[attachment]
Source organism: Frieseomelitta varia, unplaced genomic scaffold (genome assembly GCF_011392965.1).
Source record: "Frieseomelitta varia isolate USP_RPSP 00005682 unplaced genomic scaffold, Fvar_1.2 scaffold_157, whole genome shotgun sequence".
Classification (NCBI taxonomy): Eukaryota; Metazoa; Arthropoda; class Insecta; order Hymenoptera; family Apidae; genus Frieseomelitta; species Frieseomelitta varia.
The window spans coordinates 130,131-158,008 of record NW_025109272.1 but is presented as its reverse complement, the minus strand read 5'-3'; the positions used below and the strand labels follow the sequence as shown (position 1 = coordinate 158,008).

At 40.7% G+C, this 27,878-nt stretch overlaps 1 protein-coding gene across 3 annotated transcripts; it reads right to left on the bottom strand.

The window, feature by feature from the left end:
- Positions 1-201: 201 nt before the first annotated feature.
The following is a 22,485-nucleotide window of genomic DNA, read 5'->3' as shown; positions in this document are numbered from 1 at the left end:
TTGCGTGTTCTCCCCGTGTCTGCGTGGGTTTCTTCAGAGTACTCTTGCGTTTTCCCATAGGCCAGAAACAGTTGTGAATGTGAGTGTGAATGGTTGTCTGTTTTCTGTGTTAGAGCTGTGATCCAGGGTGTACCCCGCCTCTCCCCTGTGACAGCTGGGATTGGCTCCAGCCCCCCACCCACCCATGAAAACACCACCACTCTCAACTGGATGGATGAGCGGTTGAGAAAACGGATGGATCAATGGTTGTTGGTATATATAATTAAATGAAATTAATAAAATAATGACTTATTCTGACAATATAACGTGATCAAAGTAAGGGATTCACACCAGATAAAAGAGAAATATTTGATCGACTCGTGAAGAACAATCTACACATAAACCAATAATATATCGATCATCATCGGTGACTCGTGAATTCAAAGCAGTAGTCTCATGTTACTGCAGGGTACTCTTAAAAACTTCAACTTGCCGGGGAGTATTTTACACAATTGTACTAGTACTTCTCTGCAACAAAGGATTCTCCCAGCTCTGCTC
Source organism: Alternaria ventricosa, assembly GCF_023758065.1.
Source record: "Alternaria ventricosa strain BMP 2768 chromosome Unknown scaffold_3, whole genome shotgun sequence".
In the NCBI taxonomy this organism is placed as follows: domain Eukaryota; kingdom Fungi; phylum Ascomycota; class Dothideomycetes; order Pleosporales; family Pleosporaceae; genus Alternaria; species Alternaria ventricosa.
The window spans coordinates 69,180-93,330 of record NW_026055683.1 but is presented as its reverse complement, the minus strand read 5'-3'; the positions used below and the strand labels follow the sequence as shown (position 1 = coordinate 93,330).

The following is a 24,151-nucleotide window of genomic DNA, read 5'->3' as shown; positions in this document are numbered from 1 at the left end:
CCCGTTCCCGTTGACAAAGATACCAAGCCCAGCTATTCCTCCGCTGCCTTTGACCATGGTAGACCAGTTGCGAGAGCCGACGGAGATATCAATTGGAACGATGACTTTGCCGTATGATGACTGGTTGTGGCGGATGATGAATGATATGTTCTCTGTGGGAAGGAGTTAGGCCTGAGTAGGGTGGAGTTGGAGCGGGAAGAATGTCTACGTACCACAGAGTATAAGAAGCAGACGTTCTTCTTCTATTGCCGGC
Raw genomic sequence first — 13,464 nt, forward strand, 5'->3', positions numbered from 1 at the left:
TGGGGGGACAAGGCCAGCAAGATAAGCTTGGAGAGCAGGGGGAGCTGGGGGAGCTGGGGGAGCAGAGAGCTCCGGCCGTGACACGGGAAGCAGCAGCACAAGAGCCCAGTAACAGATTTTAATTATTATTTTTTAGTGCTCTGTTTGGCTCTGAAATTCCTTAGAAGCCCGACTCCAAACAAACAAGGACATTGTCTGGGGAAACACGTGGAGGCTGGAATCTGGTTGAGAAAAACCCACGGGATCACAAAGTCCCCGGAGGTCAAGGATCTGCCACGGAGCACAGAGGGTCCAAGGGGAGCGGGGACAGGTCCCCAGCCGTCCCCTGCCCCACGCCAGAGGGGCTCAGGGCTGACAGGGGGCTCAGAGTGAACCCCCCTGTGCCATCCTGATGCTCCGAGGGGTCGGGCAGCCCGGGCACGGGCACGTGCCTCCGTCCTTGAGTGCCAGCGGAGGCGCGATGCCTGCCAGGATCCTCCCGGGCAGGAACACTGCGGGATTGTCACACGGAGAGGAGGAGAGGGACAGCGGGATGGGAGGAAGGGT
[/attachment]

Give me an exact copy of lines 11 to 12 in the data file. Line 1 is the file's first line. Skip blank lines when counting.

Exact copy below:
Source record: "Alternaria ventricosa strain BMP 2768 chromosome Unknown scaffold_3, whole genome shotgun sequence".
In the NCBI taxonomy this organism is placed as follows: domain Eukaryota; kingdom Fungi; phylum Ascomycota; class Dothideomycetes; order Pleosporales; family Pleosporaceae; genus Alternaria; species Alternaria ventricosa.